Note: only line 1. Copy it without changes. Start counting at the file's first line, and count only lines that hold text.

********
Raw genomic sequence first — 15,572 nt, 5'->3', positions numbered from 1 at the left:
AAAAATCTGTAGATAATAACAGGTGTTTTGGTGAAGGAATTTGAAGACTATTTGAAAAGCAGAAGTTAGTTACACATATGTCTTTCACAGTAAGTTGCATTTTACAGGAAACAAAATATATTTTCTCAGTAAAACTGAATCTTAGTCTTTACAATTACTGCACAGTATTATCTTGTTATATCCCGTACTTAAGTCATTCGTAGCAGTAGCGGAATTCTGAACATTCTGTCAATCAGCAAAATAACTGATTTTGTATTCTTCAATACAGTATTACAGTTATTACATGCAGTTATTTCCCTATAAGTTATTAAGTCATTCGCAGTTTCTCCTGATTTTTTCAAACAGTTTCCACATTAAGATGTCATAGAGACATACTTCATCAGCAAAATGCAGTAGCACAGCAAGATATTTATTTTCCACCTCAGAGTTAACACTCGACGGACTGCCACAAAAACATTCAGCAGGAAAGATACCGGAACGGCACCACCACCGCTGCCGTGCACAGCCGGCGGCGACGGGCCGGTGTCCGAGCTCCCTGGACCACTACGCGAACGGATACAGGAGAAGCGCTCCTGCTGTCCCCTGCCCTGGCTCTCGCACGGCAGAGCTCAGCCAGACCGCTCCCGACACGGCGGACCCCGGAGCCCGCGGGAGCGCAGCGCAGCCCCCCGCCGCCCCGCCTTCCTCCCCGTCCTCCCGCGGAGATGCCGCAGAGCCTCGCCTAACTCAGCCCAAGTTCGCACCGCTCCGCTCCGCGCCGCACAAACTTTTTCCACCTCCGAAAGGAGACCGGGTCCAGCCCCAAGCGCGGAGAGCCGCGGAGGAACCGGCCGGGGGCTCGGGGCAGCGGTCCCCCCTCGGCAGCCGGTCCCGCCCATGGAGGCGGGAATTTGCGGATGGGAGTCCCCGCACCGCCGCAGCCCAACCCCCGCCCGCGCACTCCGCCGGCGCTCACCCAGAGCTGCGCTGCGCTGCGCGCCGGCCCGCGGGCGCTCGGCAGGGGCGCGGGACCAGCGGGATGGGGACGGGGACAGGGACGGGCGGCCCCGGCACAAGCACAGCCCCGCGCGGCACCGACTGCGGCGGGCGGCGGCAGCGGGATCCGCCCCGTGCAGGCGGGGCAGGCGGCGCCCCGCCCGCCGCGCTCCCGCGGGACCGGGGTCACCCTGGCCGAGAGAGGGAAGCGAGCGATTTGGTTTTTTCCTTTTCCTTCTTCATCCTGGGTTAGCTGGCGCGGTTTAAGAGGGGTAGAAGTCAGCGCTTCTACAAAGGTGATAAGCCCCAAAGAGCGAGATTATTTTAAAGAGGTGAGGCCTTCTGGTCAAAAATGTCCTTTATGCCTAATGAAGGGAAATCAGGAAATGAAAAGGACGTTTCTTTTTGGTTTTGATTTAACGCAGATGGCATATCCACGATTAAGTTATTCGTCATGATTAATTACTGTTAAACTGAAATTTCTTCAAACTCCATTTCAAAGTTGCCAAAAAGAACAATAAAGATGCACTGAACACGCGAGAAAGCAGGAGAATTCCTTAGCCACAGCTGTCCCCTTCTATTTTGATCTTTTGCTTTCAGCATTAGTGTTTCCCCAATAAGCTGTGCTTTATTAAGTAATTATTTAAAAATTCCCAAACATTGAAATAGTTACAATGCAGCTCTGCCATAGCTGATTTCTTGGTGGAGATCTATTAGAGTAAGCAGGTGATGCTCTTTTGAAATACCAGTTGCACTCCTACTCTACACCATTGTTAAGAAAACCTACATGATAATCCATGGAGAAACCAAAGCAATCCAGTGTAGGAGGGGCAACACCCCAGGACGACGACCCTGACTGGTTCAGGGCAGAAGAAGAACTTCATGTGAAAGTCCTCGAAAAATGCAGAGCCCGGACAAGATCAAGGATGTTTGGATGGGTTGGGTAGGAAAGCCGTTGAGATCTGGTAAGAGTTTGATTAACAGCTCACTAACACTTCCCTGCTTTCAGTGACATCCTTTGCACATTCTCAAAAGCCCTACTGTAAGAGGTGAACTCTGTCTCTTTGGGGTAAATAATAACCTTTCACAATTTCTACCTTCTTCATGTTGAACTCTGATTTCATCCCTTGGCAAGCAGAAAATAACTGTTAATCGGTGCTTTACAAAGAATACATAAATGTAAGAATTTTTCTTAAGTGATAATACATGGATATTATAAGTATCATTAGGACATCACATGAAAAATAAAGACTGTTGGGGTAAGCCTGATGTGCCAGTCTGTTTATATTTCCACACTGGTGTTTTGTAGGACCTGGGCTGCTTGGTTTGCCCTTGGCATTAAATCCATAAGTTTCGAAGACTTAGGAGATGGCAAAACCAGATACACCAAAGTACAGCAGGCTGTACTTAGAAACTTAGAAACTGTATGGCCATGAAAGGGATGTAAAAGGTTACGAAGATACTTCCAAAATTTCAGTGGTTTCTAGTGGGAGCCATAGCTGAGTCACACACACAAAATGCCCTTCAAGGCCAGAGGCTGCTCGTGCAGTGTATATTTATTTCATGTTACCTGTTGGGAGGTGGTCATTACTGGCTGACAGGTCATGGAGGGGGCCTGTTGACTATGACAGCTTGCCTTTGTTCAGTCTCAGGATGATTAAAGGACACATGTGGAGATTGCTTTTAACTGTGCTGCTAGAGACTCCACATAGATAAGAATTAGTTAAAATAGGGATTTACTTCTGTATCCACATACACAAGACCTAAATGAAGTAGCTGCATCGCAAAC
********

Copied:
Raw genomic sequence first — 15,572 nt, 5'->3', positions numbered from 1 at the left: